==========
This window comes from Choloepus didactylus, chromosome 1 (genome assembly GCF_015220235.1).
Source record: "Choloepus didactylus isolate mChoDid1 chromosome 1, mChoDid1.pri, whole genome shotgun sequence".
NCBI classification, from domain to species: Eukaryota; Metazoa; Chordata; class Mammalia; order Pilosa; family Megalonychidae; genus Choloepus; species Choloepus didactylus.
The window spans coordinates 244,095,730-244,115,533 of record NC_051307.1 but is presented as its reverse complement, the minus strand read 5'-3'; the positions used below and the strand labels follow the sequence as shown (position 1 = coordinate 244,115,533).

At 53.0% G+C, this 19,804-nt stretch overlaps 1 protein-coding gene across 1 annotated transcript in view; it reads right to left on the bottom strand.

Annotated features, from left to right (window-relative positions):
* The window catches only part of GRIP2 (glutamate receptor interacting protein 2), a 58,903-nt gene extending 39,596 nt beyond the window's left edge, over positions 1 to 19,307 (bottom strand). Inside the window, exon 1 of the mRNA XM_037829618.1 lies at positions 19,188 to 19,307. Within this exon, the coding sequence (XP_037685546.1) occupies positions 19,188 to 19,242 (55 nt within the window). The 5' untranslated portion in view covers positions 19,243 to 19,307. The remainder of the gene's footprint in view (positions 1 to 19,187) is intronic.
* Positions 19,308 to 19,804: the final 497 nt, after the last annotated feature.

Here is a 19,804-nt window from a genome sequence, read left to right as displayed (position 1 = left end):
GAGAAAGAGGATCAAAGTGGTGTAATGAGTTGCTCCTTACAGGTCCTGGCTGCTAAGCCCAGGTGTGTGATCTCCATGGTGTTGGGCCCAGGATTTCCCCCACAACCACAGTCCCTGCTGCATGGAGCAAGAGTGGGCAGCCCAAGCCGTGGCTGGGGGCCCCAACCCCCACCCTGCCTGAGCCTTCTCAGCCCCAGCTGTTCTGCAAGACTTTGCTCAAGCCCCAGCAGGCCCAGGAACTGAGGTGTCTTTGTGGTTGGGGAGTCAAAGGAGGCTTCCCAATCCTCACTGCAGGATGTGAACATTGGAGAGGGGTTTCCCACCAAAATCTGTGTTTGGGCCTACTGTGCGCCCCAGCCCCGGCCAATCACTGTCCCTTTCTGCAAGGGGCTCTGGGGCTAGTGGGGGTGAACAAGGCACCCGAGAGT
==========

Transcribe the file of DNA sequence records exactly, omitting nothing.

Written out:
This window comes from Choloepus didactylus, chromosome 1 (genome assembly GCF_015220235.1).
Source record: "Choloepus didactylus isolate mChoDid1 chromosome 1, mChoDid1.pri, whole genome shotgun sequence".
NCBI classification, from domain to species: Eukaryota; Metazoa; Chordata; class Mammalia; order Pilosa; family Megalonychidae; genus Choloepus; species Choloepus didactylus.
The window spans coordinates 244,095,730-244,115,533 of record NC_051307.1 but is presented as its reverse complement, the minus strand read 5'-3'; the positions used below and the strand labels follow the sequence as shown (position 1 = coordinate 244,115,533).

At 53.0% G+C, this 19,804-nt stretch overlaps 1 protein-coding gene across 1 annotated transcript in view; it reads right to left on the bottom strand.

Annotated features, from left to right (window-relative positions):
* The window catches only part of GRIP2 (glutamate receptor interacting protein 2), a 58,903-nt gene extending 39,596 nt beyond the window's left edge, over positions 1 to 19,307 (bottom strand). Inside the window, exon 1 of the mRNA XM_037829618.1 lies at positions 19,188 to 19,307. Within this exon, the coding sequence (XP_037685546.1) occupies positions 19,188 to 19,242 (55 nt within the window). The 5' untranslated portion in view covers positions 19,243 to 19,307. The remainder of the gene's footprint in view (positions 1 to 19,187) is intronic.
* Positions 19,308 to 19,804: the final 497 nt, after the last annotated feature.

Here is a 19,804-nt window from a genome sequence, read left to right as displayed (position 1 = left end):
GAGAAAGAGGATCAAAGTGGTGTAATGAGTTGCTCCTTACAGGTCCTGGCTGCTAAGCCCAGGTGTGTGATCTCCATGGTGTTGGGCCCAGGATTTCCCCCACAACCACAGTCCCTGCTGCATGGAGCAAGAGTGGGCAGCCCAAGCCGTGGCTGGGGGCCCCAACCCCCACCCTGCCTGAGCCTTCTCAGCCCCAGCTGTTCTGCAAGACTTTGCTCAAGCCCCAGCAGGCCCAGGAACTGAGGTGTCTTTGTGGTTGGGGAGTCAAAGGAGGCTTCCCAATCCTCACTGCAGGATGTGAACATTGGAGAGGGGTTTCCCACCAAAATCTGTGTTTGGGCCTACTGTGCGCCCCAGCCCCGGCCAATCACTGTCCCTTTCTGCAAGGGGCTCTGGGGCTAGTGGGGGTGAACAAGGCACCCGAGAGT